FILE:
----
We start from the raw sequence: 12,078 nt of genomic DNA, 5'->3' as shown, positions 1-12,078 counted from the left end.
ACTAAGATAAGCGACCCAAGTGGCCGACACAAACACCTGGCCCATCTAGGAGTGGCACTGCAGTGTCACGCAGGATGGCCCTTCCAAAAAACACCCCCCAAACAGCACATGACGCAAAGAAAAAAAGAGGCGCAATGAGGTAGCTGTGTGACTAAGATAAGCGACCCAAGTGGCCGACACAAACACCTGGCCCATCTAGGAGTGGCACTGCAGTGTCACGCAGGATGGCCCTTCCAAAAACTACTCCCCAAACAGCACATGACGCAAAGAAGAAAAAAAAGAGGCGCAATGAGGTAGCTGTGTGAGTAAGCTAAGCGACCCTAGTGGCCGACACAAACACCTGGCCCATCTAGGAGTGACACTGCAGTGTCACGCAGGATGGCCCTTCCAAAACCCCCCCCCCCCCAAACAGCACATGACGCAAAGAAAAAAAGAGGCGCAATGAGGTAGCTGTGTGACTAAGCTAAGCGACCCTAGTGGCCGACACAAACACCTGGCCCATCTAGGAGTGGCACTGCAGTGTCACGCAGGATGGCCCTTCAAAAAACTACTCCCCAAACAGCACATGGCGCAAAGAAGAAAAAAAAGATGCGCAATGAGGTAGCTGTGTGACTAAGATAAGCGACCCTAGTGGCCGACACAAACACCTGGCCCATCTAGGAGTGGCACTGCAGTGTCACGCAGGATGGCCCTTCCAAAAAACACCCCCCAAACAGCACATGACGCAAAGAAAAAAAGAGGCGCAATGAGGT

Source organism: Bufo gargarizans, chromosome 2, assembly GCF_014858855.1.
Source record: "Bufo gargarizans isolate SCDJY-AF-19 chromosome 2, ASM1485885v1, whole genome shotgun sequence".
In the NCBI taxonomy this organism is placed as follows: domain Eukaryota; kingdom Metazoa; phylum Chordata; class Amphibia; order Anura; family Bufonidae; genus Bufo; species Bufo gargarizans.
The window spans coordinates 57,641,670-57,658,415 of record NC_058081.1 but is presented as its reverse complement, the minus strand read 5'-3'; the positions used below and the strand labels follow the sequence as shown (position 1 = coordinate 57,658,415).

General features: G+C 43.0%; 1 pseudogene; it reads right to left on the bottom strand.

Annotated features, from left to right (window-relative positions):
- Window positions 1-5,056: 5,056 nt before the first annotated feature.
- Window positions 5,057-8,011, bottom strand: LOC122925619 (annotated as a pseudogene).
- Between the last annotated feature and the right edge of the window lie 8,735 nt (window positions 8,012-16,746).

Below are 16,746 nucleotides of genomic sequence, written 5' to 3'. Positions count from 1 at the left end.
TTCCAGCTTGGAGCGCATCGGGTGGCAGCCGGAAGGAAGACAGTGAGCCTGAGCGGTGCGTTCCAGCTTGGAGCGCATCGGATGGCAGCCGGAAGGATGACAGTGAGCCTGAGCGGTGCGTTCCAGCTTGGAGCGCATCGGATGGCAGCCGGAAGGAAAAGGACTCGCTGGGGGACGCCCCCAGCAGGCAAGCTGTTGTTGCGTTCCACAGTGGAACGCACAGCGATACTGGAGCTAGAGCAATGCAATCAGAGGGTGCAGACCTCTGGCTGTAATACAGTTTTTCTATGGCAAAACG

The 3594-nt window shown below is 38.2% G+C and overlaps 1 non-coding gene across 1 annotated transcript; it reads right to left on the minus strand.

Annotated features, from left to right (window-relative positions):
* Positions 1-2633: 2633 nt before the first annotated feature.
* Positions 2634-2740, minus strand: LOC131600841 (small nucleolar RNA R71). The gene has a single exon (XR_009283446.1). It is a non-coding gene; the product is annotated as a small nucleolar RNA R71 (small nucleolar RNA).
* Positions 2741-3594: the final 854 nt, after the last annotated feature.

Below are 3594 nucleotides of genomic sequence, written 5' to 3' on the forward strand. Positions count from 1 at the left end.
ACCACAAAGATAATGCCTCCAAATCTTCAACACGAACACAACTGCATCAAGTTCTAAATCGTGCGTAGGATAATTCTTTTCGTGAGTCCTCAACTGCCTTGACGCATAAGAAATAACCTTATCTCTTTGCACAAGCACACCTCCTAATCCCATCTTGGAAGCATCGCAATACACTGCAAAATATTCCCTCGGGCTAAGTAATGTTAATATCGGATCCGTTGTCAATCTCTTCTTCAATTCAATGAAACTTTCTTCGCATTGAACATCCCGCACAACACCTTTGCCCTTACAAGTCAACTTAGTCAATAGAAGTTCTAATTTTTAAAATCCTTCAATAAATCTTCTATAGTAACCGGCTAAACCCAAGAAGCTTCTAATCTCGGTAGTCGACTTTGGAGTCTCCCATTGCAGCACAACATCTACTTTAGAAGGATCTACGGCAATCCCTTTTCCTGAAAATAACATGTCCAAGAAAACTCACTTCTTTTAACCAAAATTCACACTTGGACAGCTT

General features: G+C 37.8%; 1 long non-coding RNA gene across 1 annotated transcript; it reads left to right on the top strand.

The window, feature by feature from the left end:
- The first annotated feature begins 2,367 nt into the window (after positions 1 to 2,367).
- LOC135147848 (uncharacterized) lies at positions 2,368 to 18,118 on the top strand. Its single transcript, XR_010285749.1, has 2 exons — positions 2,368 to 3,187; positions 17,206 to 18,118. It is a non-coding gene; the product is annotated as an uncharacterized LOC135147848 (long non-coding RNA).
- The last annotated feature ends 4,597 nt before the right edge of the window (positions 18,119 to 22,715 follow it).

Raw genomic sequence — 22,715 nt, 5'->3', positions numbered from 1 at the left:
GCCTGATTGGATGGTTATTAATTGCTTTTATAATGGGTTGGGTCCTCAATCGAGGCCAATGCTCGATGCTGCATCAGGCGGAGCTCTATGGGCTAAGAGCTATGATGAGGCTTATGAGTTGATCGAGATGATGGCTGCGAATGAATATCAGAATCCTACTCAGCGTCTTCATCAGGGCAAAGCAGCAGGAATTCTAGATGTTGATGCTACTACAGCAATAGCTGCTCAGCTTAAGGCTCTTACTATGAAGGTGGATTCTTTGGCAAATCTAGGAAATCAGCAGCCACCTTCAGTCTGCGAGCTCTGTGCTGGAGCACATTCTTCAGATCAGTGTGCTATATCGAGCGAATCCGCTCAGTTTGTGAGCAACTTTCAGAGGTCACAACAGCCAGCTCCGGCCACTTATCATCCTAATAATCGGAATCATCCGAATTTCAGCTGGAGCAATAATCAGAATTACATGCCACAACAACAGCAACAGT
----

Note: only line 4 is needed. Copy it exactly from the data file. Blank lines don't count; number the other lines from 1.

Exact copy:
Source record: "Bufo gargarizans isolate SCDJY-AF-19 chromosome 2, ASM1485885v1, whole genome shotgun sequence".